Maharashtra situated in Western India is a major center for human trafficking related activities. In 1997, the High Court of Maharashtra at Bombay in Public at Large vs. The State of Maharashtra21, said that proper schemes had laid down by the state government in order to ensure the proper rehabilitation of the rescued women of trafficking. In various workshops and conferences held by the government since, stringent measures and steps have been taken to ensure formal and non-formal education along with various vocational training is given to these rescued girls and women. 22


1. The UJJAWALA scheme has allocated only Rs.72000 per year for education and Rs.100000 per year for vocational training activities.23 With the number of rescued women of trafficking present in the country today, it is nearly impossible to educate, train and make these women employable on such a short budget.
2. The Swayamsiddha scheme implemented in West Bengal aims to benefit around 950,000 women across 650 blocks with an annual budget of Rs. 116 crores. This comes to around Rs.1200/- per woman per year. It is highly improbable that with budget so small and meagre the scheme can effectively provide formal and vocational education and thus empower these women.24
3. Under the “hostels for working schemes” the government of West Bengal has not clearly elaborated the procedures and measures to be followed and the budget to be allocated for this particular scheme.25
4. The Free Supply of Sewing Machines scheme implemented in the state of Tamil Nadu is only for those women who have a prior knowledge of sewing and tailoring. There is no provision to teach women how to sew and tailor clothes. Thus this scheme bends in favour of those who have prior knowledge. The budget allocation for this scheme also seems less. 26
5. One of the measures adopted by the Andhra Pradesh government is the enrolment of certain earmarked girls and women in diploma courses in various streams. It is not mentioned as to under what conditions are these girls and women earmarked.
6. Also up till 2013-14, the Andhra Pradesh government has spent only around Rs. 4 crores in the rehabilitation and relief of the victims of trafficking. Rehabilitation of the victims is a large and manifold process. Education is a part of this rehabilitation process. One can only speculate as to how much (or how little) was spent on the education of all these women.27
7. The budget (Rs.400 lakhs) allocated in the Stree Shakti scheme is not large enough in order to effectively help and educate all the women that need it.28
8. The government of Maharashtra which happens to be the state with the fifth highest number of human trafficking crimes in India29 has no clearly defined programme for the rehabilitation of rescued women of trafficking.

The above loopholes and irregularities are indicative of the fact that not every rescued woman is being imparted education and granted employment opportunities that would lead to her being empowered in the future. Some of the steps that the government could take into regard to further strengthen the already present measures are:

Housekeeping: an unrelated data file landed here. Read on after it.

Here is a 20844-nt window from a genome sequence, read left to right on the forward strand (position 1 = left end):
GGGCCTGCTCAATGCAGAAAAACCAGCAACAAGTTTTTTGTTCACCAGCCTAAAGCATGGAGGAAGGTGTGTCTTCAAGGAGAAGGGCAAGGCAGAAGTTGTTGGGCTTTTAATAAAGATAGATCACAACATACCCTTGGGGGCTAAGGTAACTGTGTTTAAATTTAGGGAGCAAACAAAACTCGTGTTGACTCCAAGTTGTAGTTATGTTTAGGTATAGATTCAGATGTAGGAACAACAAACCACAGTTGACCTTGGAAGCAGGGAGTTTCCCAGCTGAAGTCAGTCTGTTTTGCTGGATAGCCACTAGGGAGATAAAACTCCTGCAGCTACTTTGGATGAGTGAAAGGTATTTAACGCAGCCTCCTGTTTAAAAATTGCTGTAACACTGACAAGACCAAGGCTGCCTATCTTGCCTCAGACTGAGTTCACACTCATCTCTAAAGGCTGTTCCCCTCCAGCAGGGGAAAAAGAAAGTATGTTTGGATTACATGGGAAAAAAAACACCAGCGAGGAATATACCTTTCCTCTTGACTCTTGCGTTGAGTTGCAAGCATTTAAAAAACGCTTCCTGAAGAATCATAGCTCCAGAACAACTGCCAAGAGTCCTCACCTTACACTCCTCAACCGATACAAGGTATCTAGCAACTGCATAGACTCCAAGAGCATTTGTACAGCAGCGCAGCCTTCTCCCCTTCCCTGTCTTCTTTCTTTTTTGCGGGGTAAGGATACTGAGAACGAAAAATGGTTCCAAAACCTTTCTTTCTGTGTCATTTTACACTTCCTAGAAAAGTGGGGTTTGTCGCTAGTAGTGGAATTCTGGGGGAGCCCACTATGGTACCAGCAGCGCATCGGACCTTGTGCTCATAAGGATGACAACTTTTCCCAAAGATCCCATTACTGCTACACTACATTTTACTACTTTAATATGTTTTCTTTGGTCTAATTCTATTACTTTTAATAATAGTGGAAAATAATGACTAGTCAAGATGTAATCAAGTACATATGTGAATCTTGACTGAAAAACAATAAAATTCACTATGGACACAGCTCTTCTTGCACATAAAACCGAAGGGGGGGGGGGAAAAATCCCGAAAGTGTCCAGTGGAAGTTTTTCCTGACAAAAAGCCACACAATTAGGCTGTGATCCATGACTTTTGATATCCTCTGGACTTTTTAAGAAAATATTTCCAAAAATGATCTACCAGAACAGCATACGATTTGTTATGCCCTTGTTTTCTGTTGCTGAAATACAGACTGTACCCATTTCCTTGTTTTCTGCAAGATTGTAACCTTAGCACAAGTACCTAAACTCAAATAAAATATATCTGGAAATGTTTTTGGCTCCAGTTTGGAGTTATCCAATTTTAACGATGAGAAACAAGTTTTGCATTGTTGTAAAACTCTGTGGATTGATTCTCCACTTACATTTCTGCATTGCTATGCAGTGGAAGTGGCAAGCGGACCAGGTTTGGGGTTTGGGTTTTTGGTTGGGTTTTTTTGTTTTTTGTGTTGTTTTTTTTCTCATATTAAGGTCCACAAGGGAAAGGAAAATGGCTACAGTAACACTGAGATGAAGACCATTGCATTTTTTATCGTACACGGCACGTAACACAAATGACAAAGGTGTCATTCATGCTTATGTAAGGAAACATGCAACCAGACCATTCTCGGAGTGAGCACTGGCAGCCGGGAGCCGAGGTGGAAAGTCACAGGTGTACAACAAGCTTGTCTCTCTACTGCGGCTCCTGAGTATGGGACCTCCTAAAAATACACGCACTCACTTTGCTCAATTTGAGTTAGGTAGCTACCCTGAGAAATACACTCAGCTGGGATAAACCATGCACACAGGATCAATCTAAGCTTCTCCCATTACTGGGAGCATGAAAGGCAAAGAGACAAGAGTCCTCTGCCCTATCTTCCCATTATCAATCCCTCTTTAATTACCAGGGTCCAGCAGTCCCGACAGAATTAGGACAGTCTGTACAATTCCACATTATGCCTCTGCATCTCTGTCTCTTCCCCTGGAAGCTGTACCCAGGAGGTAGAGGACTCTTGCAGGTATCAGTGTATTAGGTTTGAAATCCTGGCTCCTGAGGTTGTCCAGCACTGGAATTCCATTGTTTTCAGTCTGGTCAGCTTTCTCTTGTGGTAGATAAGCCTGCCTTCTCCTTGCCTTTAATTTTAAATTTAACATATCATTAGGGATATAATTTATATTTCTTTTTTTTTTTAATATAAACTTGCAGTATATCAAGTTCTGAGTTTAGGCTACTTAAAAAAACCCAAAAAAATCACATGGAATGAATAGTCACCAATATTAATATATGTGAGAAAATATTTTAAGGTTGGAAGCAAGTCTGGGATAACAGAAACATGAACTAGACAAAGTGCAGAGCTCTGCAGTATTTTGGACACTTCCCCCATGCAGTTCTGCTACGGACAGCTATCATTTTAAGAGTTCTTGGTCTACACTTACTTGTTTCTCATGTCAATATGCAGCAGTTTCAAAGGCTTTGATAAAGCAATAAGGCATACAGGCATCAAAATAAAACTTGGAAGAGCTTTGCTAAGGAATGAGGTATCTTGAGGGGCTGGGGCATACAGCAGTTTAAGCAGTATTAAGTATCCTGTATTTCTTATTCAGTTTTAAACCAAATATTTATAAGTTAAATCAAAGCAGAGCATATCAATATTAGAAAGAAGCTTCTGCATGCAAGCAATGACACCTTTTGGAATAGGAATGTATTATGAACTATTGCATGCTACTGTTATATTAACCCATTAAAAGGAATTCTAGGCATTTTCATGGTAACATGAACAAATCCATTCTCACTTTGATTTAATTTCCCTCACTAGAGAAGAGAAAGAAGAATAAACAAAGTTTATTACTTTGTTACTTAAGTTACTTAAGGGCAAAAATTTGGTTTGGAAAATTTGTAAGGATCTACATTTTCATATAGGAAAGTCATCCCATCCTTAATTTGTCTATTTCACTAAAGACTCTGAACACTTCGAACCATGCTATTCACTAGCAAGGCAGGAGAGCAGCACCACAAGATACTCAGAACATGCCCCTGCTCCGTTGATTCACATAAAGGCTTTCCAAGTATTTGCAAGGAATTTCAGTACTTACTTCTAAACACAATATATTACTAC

1. The central and state governments should reduce the reserved seats for the SC/ST category and instead create quotas and reserve a certain number of seats for the rescued girls of trafficking in government run or government funded colleges. The age bar for women enrolling in these colleges should also be raised. A similar practice should be followed in public sector units (PSU’s) as well. This would go a long way towards empowering these women in the future.
2. The state governments should set up counselling centres for these women. These women have had a horrible past and they will need counselling from time to time while adjusting to life in normal society. These counselling centres can be set up district wise and a telephone hotline can also be created for instant counselling advice.
3. Should a woman want to set up her own business in the long run, the central and state governments must implement schemes that can enable her to get funding for this business.
4. A national level body should be set up for the specific purpose of rehabilitation and reintegration of these women back into society. This body should comprise of legal experts, sociologists and some victims of trafficking itself. This body would be very effective in initiating and implementing schemes for the rehabilitation of these women. This body should review the existing rehabilitation schemes and policies on a yearly basis.
5. The state governments should set up a body that would keep track of all the rehabilitated women upto a period of 5 years to make sure that she is completely rehabilitated.
6. The budgets for most of the existing schemes should be raised by at least 50 percent.

India still has long way to go towards completely rehabilitating its victims of trafficking. Being ranked as a Tier 2 country in the Trafficking in Persons Report published by the US State Department means that India is one of the foremost countries for human trafficking in the world. It is hard enough being a woman in India for most of the women of this country, it is even tougher if one is a victim of trafficking. The only way that these women can empower themselves and dream of a worthy future is if the government joins hands with them and helps them chase their dreams.